The Sympathizer was the surprise winner of the 2016 Pulitzer Prize for Fiction, the debut novel of Vietnamese-American author Viet Thanh Nguyen, and if nothing else is a truly fascinating work of fiction for its new take on the Vietnam War. Nguyen’s unnamed narrator is a communist sympathizer and sleeper agent in the south of Vietnam, and recalls the conflict and its aftermath from the perspective of a Vietnamese national, as opposed to the countless looks back at the war from western perspectives (The Things They Carried, Tree of Smoke). The narrator himself is a walking dichotomy, born to a Vietnamese mother and French father (a priest, no less), living in the south and then in the U.S. while professing loyalty to the communists, with very bourgeois sentiments that compromise his work as a spy and an unwilling assassin.
The closest parallel I can think of for The Sympathizer is Graham Greene’s novel of Vietnam, The Quiet American, written later in his career after he’d become disillusioned with his country and his faith, a bleak picture of the war that included more than just a cursory consideration of the conflict’s devastating effect on the people of Vietnam. Nguyen’s look at the war is similarly derisive, suffused with parody and gallows humor, but ultimately an indictment of everyone involved, not least the United States.
The narrator tells his story as a confession to an unseen commandant and “faceless” commissar, as he’s apparently in a postwar Vietnamese reeducation camp despite serving the People’s Liberation Front during the conflict as a mole and assassin both in South Vietnam and then in the United States, where he works with a disgraced General from the South’s army who seeks to stage a Bay of Pigs-style invasion force that goes roughly as well as that real-life attempt did. His story involves time as a student in California, where he writes his thesis on the works of Graham Greene (in case you missed that allusion), as well as his work as a “consultant” on a thinly-disguised version of Francis Ford Coppola’s film Apocalypse Now, itself an adaptation of a Joseph Conrad novella into a Vietnamese setting. The director, known only as the Auteur, is a fatuous, racist pig who fancies himself an artist and tries to work from a script that doesn’t give a single line to a Vietnamese character. The narrator’s job is to try to undermine the pro-American tone in the film, but the entire story turns into an elaborate farce of the film, the movie industry, and subsequent American attempts to retell the story of the war in terms that the American public would buy.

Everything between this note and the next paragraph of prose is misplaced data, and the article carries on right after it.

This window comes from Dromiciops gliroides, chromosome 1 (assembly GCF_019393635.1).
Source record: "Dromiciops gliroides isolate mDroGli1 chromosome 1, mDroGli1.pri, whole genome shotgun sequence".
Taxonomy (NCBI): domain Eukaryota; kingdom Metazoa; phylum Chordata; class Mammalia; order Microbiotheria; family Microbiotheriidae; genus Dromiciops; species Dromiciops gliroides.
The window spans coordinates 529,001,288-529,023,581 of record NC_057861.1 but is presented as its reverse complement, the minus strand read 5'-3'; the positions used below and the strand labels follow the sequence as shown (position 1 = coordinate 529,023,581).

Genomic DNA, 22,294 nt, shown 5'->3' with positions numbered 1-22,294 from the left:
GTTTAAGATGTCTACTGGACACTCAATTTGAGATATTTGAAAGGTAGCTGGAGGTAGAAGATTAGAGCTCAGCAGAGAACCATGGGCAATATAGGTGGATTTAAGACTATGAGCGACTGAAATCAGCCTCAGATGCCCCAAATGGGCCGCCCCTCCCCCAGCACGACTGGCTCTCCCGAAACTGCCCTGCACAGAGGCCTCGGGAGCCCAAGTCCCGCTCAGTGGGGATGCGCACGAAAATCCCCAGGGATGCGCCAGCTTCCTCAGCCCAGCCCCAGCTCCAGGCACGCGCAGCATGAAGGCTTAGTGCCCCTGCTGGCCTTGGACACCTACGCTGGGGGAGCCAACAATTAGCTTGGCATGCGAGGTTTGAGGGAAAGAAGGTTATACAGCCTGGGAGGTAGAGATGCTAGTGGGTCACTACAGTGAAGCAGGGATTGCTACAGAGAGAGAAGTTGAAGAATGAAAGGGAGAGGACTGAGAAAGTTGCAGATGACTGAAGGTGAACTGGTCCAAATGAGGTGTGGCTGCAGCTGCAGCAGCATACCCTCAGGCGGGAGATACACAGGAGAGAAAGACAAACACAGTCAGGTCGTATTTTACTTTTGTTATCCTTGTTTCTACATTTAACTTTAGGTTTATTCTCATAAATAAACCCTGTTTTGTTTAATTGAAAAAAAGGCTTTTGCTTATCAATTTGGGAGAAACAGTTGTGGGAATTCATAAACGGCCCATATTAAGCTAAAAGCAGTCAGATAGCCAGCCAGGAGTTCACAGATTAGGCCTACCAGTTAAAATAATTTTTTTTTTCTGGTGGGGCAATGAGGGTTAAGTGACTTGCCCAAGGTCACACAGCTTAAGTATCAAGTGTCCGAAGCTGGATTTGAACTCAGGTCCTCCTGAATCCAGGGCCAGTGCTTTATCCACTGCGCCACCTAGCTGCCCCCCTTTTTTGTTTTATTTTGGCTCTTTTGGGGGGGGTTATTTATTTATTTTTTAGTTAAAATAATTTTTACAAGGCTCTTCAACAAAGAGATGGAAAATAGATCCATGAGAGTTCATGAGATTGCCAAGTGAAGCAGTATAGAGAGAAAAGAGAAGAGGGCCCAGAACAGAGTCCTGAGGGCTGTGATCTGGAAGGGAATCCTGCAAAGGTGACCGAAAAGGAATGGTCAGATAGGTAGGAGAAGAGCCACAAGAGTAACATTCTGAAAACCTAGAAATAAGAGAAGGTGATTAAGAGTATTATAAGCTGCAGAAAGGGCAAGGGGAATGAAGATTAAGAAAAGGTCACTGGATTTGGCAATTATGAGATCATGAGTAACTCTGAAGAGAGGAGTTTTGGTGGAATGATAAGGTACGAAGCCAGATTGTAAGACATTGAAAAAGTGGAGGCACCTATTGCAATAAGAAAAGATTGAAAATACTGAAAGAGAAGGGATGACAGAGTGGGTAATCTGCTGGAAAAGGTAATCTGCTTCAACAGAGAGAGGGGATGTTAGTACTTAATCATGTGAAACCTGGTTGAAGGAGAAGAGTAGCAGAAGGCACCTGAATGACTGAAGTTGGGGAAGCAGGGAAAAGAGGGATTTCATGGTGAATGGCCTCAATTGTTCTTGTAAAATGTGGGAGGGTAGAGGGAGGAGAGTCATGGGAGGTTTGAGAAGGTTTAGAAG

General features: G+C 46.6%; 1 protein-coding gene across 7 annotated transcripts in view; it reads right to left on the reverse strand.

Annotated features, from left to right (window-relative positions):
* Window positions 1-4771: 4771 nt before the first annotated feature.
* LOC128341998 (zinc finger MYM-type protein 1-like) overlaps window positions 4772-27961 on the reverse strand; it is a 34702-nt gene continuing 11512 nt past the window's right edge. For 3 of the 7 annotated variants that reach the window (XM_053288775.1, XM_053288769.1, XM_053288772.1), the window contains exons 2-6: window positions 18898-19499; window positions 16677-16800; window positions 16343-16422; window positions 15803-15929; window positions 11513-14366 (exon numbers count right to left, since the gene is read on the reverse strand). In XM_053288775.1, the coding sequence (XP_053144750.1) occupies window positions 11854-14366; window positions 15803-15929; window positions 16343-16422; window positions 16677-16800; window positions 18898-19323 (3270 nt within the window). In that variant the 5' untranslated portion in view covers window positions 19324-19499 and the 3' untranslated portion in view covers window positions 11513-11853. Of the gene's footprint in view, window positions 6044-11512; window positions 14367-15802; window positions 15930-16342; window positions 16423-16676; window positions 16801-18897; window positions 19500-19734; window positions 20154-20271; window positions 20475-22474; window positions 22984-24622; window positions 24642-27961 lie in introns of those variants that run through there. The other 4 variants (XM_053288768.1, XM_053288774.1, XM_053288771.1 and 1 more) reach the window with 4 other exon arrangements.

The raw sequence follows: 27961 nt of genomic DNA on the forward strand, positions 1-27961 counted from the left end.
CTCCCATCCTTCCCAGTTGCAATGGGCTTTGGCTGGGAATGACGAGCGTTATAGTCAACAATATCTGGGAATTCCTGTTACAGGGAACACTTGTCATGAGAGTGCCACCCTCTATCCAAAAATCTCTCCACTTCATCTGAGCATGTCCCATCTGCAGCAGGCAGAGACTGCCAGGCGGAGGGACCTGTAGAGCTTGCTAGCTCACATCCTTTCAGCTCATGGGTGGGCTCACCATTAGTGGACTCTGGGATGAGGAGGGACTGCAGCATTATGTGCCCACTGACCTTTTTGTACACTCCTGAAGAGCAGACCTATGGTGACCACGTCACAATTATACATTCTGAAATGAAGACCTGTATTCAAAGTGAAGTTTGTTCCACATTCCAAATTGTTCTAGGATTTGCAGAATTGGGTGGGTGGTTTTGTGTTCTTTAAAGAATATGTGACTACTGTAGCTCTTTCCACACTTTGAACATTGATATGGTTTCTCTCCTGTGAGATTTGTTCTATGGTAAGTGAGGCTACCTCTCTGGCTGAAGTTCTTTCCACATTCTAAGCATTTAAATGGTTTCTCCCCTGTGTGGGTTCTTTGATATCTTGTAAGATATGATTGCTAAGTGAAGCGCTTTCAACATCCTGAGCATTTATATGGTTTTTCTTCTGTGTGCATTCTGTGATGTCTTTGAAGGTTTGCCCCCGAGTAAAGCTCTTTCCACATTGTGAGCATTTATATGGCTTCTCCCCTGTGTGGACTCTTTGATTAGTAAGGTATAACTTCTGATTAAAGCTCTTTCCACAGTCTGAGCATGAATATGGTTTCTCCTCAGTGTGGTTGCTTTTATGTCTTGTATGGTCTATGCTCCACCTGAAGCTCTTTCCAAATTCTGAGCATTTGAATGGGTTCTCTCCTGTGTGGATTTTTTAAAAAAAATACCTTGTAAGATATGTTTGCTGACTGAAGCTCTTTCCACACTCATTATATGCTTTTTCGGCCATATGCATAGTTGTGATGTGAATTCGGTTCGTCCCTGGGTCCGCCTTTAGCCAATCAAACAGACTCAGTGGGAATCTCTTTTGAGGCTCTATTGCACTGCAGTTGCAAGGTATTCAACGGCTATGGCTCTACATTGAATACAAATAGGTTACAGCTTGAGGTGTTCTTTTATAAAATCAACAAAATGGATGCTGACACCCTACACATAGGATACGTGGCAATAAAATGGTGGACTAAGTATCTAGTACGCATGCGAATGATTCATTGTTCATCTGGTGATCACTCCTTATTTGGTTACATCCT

The last quarter of the book takes a sharp turn toward the more serious territory of Darkness at Noon or 1984 as we switch to real time and the narrator’s ordeal in custody, where, we learn, he’s been telling and retelling his story to his jailers, but hasn’t given them the particular truth they demand of him. The climax is graphic and hard to read, worse than the two assassinations in which the narrator takes part, but works better as a metaphor for the damage the North Vietnamese inflicted on their own people and the psychic scars that endured long after the conflict.
Nguyen can be a bit heavy-handed with the allusions and metaphors. The narrator’s two best friends are Man (the blank canvas) and Bon (the good one of the three). He encounters a go-getter journalist named Sonny, and an ice-cold Japanese woman named Ms. Mori (think memento mori). The Auteur and the older lead actor in the film border on caricature, while the film is called The Hamlet presumably because the Auteur views his work as comparable to Shakespeare. And the prose can get a little purple, although I found myself flying through it anyway.
But Nguyen’s strength lies in the main character, both as the vehicle for retelling the war’s story in a new light, and for his own dichotomy. The narrator is not truly accepted by his fellow citizens because he’s half European; he’s not accepted at all in the United States, even though he speaks perfect English, because he looks “foreign.” He lives in the South and serves in their military, but his loyalties are with the North … only to find himself in a communist (which was the North) political prison after the war. These splits all parallel the way his self was broken by an incident he witnessed during the war but has buried in his subconscious, the nauseating passage I mentioned above; only by reliving and acknowledging it can he move on with his life.
Next up: I actually just read Kenneth Grahame’s The Wind in the Willows for the first time; I read a few chapters with my daughter, but she found it boring, so I finished it myself. At least now I know the true story behind Mr. Toad’s Wild Ride.